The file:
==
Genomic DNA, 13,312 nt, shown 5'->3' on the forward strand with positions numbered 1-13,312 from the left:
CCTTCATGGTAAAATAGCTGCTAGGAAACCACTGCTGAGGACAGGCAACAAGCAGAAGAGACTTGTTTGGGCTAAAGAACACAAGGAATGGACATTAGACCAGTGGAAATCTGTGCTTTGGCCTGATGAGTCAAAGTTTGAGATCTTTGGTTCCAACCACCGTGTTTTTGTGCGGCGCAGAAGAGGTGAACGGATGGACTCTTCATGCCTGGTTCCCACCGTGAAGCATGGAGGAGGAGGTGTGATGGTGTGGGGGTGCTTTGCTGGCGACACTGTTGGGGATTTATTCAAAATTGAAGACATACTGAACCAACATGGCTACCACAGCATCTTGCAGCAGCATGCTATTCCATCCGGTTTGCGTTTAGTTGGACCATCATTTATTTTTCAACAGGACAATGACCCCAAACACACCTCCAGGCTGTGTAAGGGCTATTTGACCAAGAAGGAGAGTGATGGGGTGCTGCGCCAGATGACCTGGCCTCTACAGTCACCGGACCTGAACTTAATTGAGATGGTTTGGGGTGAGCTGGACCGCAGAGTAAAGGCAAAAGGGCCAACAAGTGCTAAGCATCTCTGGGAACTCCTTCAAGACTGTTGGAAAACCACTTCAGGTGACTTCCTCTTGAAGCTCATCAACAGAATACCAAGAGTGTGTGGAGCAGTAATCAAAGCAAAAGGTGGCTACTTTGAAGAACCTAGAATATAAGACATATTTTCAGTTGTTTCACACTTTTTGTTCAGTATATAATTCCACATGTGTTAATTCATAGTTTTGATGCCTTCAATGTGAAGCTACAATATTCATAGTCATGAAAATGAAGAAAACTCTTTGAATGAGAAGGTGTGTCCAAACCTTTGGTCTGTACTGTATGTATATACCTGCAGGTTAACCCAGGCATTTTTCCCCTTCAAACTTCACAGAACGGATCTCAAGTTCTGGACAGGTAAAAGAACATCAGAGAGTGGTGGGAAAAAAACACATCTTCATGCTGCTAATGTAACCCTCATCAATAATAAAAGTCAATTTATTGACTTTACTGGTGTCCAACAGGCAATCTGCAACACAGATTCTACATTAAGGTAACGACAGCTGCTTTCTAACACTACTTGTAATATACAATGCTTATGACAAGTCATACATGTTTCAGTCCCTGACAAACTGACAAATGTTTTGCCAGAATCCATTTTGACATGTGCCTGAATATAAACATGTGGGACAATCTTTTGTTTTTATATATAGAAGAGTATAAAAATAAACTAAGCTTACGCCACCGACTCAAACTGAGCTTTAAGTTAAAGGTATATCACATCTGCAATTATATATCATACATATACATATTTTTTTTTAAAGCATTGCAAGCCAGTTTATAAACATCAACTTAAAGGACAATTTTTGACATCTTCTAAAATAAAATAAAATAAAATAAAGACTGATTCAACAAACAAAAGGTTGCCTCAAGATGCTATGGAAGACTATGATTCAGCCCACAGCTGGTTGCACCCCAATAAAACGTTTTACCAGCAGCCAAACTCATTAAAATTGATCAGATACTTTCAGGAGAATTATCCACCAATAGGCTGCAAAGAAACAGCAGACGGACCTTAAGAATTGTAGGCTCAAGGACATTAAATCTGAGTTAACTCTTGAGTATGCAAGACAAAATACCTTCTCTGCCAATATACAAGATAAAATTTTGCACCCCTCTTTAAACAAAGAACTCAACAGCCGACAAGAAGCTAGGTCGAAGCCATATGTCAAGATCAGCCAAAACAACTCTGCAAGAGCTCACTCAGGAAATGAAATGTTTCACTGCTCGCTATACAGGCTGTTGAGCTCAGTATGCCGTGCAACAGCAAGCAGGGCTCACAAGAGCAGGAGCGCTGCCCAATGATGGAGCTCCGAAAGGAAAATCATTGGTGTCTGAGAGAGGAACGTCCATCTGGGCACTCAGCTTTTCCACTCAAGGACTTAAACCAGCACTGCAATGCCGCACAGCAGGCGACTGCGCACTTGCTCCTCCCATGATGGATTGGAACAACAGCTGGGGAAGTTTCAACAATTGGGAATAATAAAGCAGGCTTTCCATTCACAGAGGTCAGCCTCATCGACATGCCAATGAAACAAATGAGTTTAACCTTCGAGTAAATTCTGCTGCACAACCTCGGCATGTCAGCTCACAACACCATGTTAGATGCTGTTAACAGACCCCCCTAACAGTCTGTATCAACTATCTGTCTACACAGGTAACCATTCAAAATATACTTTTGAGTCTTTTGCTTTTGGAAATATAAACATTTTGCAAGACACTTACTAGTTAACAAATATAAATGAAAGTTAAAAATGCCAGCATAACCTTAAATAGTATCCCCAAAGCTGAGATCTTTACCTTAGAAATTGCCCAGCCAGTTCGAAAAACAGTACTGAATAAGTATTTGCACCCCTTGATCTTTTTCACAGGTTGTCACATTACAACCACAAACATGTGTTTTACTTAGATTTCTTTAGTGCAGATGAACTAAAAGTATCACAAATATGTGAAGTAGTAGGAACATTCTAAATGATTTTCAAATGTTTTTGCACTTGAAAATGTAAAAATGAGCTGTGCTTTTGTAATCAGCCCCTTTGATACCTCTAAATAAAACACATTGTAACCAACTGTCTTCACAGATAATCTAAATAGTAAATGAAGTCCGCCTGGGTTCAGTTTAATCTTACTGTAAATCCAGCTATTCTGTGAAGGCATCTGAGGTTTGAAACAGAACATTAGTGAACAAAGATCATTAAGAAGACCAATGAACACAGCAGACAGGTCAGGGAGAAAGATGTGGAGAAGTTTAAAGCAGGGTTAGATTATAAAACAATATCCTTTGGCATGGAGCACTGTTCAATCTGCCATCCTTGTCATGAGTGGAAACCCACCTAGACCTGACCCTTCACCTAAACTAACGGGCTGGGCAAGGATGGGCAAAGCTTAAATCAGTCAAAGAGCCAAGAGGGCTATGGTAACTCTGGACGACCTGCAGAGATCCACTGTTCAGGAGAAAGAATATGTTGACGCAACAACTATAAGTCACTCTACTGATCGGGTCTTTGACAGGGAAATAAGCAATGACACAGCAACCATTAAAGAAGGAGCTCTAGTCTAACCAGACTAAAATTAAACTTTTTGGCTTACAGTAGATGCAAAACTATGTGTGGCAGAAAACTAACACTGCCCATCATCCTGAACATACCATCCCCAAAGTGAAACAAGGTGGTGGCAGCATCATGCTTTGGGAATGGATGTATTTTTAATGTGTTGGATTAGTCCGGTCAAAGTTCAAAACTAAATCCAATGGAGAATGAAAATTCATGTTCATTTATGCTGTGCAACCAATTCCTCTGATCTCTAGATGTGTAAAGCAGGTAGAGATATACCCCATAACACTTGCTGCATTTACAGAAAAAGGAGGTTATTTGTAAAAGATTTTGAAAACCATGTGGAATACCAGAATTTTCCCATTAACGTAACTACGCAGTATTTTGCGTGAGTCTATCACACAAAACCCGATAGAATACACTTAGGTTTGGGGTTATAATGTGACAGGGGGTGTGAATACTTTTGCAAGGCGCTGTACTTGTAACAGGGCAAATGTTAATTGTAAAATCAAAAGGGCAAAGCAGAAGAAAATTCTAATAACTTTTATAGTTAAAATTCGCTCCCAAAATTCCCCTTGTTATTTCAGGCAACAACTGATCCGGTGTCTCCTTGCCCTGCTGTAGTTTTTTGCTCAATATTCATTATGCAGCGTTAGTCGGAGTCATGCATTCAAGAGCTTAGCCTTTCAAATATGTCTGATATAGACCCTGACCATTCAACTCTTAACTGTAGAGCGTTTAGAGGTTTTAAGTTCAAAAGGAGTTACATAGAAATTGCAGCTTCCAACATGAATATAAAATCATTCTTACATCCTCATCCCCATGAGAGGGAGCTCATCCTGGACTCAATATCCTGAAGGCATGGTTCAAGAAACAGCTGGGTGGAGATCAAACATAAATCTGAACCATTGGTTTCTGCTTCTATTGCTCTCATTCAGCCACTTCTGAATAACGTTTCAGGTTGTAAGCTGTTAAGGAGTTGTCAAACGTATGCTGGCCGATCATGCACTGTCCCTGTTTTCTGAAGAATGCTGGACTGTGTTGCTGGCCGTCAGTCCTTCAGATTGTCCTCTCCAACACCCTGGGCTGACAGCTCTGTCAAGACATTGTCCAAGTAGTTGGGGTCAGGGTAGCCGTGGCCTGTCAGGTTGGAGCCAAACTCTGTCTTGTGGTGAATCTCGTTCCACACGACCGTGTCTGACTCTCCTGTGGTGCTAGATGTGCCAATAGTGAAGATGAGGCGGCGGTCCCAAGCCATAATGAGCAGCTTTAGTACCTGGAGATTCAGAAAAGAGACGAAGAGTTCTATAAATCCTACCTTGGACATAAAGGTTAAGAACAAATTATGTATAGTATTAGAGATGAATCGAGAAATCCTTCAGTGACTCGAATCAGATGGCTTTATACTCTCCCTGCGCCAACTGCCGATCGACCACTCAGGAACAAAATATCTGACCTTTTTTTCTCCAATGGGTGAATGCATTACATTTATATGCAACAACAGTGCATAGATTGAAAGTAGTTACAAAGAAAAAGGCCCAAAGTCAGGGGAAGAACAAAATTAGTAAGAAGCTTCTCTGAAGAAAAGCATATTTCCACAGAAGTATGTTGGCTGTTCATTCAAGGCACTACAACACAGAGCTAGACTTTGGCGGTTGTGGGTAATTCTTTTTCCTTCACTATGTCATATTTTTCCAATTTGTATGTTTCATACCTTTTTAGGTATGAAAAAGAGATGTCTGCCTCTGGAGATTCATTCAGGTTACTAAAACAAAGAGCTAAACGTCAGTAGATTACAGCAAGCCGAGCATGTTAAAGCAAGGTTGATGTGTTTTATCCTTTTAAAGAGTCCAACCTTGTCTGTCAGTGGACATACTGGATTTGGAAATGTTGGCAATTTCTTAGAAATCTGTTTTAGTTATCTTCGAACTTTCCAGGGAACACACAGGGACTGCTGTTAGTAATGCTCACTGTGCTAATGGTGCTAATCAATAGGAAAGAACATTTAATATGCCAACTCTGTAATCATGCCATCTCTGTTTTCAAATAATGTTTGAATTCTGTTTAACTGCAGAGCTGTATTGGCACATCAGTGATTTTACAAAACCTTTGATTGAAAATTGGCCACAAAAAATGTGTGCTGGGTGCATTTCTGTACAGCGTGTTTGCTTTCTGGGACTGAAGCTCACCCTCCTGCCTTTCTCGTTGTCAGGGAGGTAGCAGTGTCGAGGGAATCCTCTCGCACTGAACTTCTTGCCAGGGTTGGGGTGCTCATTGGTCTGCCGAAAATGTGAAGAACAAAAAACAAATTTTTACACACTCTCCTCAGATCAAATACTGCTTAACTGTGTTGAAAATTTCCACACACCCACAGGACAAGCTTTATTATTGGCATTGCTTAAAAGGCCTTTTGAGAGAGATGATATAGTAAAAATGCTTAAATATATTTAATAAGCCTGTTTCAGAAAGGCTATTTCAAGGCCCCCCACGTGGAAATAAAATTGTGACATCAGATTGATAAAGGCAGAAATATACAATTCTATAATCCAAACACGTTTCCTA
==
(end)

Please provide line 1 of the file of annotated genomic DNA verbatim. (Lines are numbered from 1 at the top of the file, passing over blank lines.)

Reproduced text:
Genomic DNA, 13,312 nt, shown 5'->3' on the forward strand with positions numbered 1-13,312 from the left: